Attracted by the rapid growth of the Chinese economy, many foreign companies have expanded their business operations in China. Though the main goal for any enterprise is to succeed, it is crucial to know the correct steps to close and deregister a business in the country.
Failure to adapt to the local culture, a financial crisis and more recently the COVID-19 pandemic, are some of the reasons that can force a foreign company to decide to abandon the Chinese market.
In the past few years, the Chinese government has simplified the registration and deregistration process to encourage investment, improve its services and facilitate certain types of enterprises to exit the market more quickly.
Compared to business practices in Western countries, the process of shutting down a firm in China is not quite as simple as closing an office, stores or factories.
The Chinese law requires a formal deregistration procedure to close any foreign entity. In 2017, a simplified process was approved, reducing the time and cost of exiting the market.
China’s latest policies on business deregistration (also known as “e-deregistration”), include the simplified State Administration for Market Regulation (SAMR) deregistration procedure and the simplified tax deregistration procedure.
A company can deregister online (called e-deregistration), with no need to visit the local government offices. This process requires fewer documents to be submitted and omits the steps of establishing a liquidation committee or issuing a newspaper announcement, which are needed in the general deregistration procedure.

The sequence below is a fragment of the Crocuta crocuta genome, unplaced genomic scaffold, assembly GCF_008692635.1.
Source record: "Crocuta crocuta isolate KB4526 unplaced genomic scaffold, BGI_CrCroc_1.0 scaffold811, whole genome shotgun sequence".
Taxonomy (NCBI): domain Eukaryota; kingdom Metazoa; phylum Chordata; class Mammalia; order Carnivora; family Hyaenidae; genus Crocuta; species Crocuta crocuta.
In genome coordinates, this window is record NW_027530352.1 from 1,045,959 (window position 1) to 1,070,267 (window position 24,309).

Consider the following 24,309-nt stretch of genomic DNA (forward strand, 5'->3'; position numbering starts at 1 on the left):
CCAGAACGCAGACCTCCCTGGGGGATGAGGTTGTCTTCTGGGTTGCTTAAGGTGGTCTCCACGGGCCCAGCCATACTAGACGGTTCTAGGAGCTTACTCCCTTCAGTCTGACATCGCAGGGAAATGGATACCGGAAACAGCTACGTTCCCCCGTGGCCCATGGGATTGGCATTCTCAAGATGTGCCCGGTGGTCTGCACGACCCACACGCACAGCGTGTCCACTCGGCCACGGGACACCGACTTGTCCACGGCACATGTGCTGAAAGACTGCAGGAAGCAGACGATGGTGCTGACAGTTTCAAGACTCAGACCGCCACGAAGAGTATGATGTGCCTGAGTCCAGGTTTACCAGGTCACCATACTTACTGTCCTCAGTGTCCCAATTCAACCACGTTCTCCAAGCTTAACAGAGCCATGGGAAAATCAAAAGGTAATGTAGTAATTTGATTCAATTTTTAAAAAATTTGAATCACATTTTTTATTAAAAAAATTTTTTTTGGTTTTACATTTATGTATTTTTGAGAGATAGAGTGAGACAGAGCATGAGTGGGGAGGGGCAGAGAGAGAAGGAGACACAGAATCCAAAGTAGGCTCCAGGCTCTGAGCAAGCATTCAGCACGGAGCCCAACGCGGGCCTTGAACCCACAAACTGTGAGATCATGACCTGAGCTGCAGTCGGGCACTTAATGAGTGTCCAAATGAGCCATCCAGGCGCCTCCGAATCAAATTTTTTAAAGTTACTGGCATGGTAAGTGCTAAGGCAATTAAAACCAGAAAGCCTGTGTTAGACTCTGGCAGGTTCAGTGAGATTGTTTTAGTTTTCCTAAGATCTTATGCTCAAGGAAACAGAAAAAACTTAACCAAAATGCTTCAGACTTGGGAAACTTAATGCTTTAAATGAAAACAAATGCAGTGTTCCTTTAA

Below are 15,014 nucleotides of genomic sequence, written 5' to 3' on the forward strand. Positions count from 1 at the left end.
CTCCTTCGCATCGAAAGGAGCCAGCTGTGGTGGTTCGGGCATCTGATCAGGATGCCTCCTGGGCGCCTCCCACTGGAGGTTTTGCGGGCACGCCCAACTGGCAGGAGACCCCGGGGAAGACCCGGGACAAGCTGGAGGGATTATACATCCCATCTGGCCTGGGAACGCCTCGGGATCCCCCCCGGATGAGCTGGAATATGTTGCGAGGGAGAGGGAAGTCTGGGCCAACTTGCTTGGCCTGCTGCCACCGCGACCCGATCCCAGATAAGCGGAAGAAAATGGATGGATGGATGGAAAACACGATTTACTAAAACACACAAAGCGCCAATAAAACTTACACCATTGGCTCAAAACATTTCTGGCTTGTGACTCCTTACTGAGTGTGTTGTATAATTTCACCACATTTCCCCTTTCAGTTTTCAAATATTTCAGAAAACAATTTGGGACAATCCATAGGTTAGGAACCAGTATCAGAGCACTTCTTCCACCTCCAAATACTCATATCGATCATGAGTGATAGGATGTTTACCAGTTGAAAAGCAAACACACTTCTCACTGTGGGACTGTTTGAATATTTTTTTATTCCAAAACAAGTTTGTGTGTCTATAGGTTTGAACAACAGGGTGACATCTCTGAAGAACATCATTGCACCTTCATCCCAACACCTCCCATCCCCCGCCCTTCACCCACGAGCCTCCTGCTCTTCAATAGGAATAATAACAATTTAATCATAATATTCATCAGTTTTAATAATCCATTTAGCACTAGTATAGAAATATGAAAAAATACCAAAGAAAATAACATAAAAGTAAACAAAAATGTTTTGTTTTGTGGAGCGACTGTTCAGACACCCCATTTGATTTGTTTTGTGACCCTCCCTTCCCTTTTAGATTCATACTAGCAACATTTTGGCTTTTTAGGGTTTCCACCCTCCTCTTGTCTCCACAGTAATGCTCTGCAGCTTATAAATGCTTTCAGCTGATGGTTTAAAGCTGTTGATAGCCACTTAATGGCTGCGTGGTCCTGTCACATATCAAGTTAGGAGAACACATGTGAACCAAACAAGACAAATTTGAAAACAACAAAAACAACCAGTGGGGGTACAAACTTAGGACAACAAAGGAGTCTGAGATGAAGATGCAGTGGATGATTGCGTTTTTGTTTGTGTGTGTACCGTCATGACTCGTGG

In August 2021, the circular on Further Improving Simplified Deregistration to Facilitate the Withdrawal of Micro, Small and Medium-Sized Enterprises from the Market established that “market players that have not had any creditor’s rights or debts or have fully settled any creditor’s rights or debts (except for listed companies limited by shares) can apply for simplified SAMR deregistration procedures”.
This means that the application for simplified deregistration is no longer limited to the original four types of companies (limited liability company/LLC, non-corporate legal person, sole proprietorship, and partnership enterprise). In addition, unlisted companies limited by shares can apply for simplified deregistration not only in pilot areas, but also across the country.
A company cannot have creditor’s rights or debts – including outstanding expenses for settlement, employee wages, social insurance premiums, statutory compensation, taxes (late fees or fines) payable, when applying for simplified e-deregistration.